Cameroon 2015

Cameroon Capital City

Cameroon is a multi-party democracy located in Central Africa. In 2015, the country was governed by President Paul Biya, who has been in power since 1982 and is the leader of the Cameroon People’s Democratic Movement (CPDM). During his time in office, President Biya has been credited with bringing stability to Cameroon after years of civil unrest and political turmoil. See ehealthfacts for Cameroon in the year of 2005.

In 2015, Cameroon held presidential elections in which President Biya won a majority of votes and was re-elected for a seventh term. This victory was attributed to his successful economic policies such as encouraging foreign investment, reducing poverty levels, and providing basic services such as healthcare and education to its citizens. The CPDM party also benefited from its strong national security policies which have helped to maintain peace and stability throughout Cameroon.

Despite its successes, President Biya’s government has been criticized for its lack of commitment to human rights such as freedom of speech and assembly. Additionally, corruption remains a major issue in Cameroon with high-level officials frequently accused of abusing their power for personal gain. Despite these challenges, President Biya’s government remains committed to furthering economic development and maintaining political stability throughout the country.

Yearbook 2015

Cameroon 2015

Cameroon. The year was marked by the ongoing fight against the militant Islamist group Boko Haram. This was formed in northeastern Nigeria but is active even on the Cameroonian side of the border. In January, several thousand soldiers from Chad arrived to help fight the Islamists. Despite this, repeated attacks on villages in northwestern Cameroon were reported in which dozens of people were killed at each occasion.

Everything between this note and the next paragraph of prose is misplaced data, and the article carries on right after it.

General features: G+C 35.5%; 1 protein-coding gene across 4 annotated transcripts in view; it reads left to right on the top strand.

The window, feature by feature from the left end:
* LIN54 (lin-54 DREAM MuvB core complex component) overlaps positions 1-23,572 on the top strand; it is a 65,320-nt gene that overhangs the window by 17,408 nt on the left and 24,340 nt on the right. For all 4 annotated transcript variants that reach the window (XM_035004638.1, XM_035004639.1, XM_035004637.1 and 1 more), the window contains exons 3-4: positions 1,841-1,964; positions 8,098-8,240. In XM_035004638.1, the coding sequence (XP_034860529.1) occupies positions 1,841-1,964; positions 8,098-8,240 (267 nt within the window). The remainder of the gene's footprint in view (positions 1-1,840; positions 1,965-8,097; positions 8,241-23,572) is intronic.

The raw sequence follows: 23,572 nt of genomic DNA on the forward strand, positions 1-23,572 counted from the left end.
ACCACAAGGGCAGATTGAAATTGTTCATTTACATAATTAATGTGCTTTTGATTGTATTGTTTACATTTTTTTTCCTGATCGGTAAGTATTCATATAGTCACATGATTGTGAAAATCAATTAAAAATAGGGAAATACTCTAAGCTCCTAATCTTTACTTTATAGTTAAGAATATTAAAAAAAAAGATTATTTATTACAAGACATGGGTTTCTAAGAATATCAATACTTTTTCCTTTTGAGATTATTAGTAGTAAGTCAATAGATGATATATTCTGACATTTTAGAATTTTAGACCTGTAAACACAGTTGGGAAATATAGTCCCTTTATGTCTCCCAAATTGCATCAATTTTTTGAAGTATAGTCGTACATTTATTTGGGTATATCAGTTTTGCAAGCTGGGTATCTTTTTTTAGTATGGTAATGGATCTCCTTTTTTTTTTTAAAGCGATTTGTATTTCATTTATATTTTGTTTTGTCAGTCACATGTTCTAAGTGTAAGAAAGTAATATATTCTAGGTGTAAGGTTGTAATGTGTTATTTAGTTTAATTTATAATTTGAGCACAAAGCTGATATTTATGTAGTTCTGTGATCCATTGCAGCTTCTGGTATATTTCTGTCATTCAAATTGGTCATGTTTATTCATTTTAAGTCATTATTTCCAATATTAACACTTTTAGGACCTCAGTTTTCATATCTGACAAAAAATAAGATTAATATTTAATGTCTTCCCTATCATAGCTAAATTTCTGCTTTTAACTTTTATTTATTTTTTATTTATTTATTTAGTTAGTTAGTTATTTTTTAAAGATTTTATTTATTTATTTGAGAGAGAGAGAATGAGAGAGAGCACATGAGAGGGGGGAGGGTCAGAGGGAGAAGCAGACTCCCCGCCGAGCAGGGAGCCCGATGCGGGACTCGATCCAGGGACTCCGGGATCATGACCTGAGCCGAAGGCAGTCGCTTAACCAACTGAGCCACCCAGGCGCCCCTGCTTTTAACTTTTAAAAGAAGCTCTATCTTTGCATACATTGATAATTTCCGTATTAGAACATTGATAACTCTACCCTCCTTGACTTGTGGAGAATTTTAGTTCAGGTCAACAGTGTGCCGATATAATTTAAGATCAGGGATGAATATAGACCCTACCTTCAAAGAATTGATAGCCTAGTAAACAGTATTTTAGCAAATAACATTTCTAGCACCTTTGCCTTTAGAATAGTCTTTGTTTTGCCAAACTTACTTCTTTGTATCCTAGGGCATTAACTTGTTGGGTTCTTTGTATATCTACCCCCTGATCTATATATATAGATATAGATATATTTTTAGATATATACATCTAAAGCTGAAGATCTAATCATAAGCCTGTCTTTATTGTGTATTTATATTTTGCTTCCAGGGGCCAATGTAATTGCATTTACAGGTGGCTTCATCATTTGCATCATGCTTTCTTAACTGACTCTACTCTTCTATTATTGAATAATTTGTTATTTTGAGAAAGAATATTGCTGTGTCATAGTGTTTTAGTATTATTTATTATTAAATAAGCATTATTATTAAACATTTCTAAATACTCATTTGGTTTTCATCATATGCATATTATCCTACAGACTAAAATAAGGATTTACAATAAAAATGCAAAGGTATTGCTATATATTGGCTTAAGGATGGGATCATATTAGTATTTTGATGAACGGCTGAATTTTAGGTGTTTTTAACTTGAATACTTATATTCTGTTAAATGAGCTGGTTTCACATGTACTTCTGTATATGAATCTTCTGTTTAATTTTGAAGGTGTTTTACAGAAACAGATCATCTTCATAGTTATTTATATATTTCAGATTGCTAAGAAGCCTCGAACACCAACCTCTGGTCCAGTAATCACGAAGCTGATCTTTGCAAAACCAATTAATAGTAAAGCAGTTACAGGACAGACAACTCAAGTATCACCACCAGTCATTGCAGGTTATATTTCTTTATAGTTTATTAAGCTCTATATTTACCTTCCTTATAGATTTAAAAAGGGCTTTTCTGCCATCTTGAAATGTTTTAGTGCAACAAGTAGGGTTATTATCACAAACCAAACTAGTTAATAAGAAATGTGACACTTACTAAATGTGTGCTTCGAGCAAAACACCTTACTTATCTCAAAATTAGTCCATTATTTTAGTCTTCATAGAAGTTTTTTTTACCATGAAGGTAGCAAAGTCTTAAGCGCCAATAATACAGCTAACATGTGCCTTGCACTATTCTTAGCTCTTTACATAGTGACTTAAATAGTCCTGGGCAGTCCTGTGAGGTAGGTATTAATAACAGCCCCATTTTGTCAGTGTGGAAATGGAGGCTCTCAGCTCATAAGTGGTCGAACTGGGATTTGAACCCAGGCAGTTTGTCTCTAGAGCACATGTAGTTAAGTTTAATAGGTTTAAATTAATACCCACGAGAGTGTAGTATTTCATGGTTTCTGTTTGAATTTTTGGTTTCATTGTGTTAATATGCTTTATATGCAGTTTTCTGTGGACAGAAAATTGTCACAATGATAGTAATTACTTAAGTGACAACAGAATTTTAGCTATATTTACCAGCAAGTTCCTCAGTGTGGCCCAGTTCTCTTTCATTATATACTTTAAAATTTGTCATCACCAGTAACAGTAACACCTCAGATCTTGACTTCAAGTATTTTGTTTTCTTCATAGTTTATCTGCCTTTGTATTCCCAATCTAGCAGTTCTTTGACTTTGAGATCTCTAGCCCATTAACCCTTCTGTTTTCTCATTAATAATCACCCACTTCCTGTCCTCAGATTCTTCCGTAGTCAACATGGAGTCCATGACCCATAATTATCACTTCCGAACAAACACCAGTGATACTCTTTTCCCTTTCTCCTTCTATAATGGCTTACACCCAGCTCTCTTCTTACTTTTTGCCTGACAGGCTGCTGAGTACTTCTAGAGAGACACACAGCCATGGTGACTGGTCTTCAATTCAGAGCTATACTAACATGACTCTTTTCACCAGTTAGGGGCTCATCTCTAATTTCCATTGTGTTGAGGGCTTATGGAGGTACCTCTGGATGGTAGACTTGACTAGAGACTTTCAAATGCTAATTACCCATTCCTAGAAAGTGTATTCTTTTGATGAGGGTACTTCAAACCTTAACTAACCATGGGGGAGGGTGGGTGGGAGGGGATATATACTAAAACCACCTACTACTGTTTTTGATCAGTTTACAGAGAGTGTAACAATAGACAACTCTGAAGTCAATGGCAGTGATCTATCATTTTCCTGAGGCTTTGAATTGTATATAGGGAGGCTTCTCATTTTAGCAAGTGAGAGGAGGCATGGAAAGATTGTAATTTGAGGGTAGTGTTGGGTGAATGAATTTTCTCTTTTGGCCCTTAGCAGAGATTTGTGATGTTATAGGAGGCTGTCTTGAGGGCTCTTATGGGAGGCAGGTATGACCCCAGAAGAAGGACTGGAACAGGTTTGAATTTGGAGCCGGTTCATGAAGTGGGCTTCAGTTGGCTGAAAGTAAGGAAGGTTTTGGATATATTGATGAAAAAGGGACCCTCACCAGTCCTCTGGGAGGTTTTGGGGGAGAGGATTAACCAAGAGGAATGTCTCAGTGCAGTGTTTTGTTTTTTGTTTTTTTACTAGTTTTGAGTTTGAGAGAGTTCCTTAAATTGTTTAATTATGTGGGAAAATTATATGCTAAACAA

According to COUNTRYAAH, Yaounde is the capital of Cameroon which is located in Central Africa. In February, the guerrilla carried out a revenge campaign against the Fotokol community when some 80 civilians were killed in addition to about a total of 20 soldiers from Chad and Cameroon. In July, at least three suicide attacks by young girls should have taken place, including at a bar in the city of Maroua when 20 people were killed and about 80 injured. According to a June statement by UN Cameroon coordinators, Boko Haram had so far kidnapped 1,500 children in Cameroon. These are used as servants but also as human shields.

  • Also see for Cameroon country abbreviations, including geography, history, economy and politics.

In August, an international force with troops from Nigeria, Cameroon, Niger and Chad began operations against Boko Haram. Cameroon contributed over 2,000 soldiers to the force, which will consist of approximately 8,700 men. During the year, the United States also supported the fight against the Islamists when in October the country decided to send up to 300 soldiers to Cameroon, mainly to help with intelligence work, surveillance and surveillance from the air.

At the end of November, Cameroonian authorities claimed that the country’s army killed hundreds of Boko Haram members and, in connection with this, freed nearly 900 captured people. Among these, however, there were reportedly none of the approximately 200 schoolgirls who Boko Haram kidnapped in Nigeria in April 2014. However, flags with Islamic State (IS) symbols should be seized.

According to a report from Amnesty International in September, the militia is responsible for killing 400 civilians in northern Cameroon since January 2014. However, it was not only Boko Haram that caused suffering among the civilian population. Cameroonian security forces were also reported to have committed a number of abuses against the population. In their search for Boko Haram, they must have carried out violent raids on villages and then destroyed homes, killed civilians and arrested about 1,000 people. The inhuman prison conditions must have caused several deaths. The Cameroon government called the criticism “excessive and unfounded”.